To address this issue, we have adopted a strain management strategy based on two approaches: Lattice engineering via REO composition and grading as previously discussed, and pre-straining of wafers using oxides of varying thicknesses. The results of the second approach, which produces a greater strain effect, are detailed in the remainder of this article. Taking this tack makes it possible to apply differing amounts of strain compensation to 100 mm silicon wafers by varying the thickness of the REO and the GaN layer (see Figure 3). Repeating these experiments revealed that our strain engineering technique can be scaled to larger format silicon wafers.

Figure3. Ex-situ bow data for oxide and oxide + GaN of 100mm.

Reflected glory

The high crystalline quality of REOs makes them an ideal template for subsequent epitaxy. For example, it is possible to deposit, in situ, a distributed Bragg reflector (DBR) by pairing the oxide with another material with a different refractive index.  At 450 nm, the difference in refractive index between silicon and Gd2O3is 2.2. This difference is far larger than that for AlN-GaN materials used to date in some LEDs, implying that DBRs incorporating Gd2O3are much more efficient.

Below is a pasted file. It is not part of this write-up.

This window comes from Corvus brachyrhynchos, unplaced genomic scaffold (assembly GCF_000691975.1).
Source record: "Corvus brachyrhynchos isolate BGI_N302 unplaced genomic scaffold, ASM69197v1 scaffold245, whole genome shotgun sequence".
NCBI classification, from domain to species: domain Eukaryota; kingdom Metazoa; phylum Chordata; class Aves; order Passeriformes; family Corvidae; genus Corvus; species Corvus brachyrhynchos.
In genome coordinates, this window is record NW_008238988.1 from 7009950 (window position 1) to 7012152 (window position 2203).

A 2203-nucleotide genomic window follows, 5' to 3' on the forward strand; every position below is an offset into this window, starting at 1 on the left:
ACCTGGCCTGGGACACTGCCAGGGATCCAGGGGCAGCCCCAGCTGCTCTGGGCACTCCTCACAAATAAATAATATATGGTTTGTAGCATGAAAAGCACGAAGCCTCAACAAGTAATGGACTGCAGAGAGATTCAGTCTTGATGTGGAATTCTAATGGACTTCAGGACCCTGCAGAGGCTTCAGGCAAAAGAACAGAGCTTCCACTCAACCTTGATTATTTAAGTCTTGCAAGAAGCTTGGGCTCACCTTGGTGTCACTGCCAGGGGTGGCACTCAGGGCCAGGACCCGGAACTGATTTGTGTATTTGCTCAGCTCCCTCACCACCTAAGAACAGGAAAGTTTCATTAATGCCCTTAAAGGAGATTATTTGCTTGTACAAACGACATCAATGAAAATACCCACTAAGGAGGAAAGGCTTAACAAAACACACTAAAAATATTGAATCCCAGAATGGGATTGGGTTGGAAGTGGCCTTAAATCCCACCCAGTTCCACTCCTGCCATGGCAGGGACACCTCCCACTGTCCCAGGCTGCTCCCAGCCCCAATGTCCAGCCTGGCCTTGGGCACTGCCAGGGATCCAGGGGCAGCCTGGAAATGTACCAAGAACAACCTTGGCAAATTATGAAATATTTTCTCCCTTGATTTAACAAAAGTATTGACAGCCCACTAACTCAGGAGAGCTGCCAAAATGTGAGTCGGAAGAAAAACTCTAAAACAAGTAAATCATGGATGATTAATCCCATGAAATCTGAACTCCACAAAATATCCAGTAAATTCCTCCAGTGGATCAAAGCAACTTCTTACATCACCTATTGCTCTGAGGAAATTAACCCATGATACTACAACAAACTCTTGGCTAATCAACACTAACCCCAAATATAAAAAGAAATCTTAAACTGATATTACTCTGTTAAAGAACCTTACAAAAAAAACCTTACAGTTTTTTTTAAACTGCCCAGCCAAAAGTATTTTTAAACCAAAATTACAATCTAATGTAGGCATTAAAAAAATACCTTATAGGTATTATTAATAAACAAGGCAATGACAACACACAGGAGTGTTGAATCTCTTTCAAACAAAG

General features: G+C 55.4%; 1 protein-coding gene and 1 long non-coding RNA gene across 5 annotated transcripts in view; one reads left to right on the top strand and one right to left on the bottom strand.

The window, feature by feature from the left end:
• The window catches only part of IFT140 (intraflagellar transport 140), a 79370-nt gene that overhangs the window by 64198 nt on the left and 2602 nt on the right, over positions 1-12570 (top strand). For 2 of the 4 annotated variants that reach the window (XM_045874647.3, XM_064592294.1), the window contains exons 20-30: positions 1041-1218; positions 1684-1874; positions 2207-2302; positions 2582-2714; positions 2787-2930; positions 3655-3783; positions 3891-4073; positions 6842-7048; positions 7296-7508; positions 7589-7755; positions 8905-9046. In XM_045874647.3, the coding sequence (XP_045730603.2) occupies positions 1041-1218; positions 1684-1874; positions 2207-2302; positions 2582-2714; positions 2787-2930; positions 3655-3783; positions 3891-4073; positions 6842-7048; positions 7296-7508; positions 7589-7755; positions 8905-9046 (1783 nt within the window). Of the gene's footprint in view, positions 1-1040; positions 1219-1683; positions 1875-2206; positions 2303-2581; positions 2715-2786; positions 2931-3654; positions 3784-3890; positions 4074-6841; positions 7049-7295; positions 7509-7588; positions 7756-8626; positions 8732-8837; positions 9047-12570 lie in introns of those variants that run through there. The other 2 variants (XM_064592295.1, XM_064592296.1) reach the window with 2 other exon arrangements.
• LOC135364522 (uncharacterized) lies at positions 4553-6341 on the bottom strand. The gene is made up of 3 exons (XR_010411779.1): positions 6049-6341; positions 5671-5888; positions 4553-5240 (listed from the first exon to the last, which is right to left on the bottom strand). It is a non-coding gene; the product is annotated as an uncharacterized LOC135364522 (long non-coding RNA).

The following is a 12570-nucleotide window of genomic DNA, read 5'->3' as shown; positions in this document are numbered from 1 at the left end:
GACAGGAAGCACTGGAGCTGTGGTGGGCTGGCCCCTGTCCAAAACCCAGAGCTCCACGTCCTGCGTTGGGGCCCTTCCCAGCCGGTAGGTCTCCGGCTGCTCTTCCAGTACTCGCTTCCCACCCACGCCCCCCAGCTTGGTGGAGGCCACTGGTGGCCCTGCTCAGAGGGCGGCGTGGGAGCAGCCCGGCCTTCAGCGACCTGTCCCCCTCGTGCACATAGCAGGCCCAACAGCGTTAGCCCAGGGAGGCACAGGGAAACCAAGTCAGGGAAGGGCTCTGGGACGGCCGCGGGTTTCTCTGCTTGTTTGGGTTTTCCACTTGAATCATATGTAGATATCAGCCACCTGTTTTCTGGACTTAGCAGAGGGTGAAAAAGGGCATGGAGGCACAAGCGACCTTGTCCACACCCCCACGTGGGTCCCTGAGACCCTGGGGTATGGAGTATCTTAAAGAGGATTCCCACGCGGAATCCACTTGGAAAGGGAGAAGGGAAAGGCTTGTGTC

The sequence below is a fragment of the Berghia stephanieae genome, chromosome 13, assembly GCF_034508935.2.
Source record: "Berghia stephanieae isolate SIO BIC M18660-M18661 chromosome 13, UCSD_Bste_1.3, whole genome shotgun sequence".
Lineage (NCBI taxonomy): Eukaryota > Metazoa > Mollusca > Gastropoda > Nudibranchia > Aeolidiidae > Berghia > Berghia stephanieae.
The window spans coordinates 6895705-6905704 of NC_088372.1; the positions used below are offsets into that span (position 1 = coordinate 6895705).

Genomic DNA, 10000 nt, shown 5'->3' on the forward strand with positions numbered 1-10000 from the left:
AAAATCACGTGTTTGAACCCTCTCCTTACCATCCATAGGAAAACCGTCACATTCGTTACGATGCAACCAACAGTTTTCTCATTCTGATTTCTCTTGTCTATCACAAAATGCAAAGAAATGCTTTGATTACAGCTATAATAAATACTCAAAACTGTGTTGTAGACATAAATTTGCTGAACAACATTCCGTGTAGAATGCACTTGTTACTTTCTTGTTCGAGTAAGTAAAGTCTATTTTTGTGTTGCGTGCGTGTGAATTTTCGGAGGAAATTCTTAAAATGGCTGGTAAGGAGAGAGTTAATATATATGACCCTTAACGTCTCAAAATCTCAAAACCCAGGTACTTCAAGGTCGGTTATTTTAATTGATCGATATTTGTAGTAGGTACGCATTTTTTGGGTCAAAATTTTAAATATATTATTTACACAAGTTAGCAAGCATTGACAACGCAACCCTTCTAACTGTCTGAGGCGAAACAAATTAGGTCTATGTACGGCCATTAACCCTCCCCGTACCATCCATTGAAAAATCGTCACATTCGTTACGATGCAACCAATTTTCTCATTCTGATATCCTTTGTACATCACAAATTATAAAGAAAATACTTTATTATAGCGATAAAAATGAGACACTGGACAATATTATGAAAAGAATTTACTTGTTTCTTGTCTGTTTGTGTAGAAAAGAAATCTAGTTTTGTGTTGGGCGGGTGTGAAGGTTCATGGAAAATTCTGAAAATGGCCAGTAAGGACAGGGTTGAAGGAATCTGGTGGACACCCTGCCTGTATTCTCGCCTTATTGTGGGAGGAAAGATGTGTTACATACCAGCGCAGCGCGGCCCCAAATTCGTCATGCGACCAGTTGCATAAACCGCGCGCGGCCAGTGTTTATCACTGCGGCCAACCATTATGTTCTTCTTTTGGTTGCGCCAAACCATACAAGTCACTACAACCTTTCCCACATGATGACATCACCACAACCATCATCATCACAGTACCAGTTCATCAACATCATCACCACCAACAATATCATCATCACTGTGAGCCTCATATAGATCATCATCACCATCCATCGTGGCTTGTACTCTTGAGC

This promise is borne out in practice. Measurements show that a DBR with a peak reflectivity exceeding 85 percent can be built with a four-period mirror made from Gd2O3and silicon; if III-N materials are used instead, ten periods are required to hit this reflectivity (see Figure 4). What’s more, the combination of Gd2O3and silicon increases the width of the stopband. Using an identical number of mirror pairs, the stopband for Gd2O3-and-silicon is three times that for the III-Ns (181 nm, compared to just 61 nm).

Figure 4. (a) Refractive index data (top left); (b) peak reflectivity verses layer pairs (top right); (c) Reflectivity verses wavelength showing increased stopband width for oxide-silicon DBR (bottom)

A fully embedded DBR mirror on a silicon wafer enables a new level of flexibility in the fabrication and processing of LEDs. Armed with this composite platform, a complete GaN/InGaN LED device can be directly grown without the need for substrate removal, wafer bonding, and the associated fabrication steps of removing silicon. The high reflectivity of the DBR prevents light emitted by the LED from being absorbed in the silicon substrate.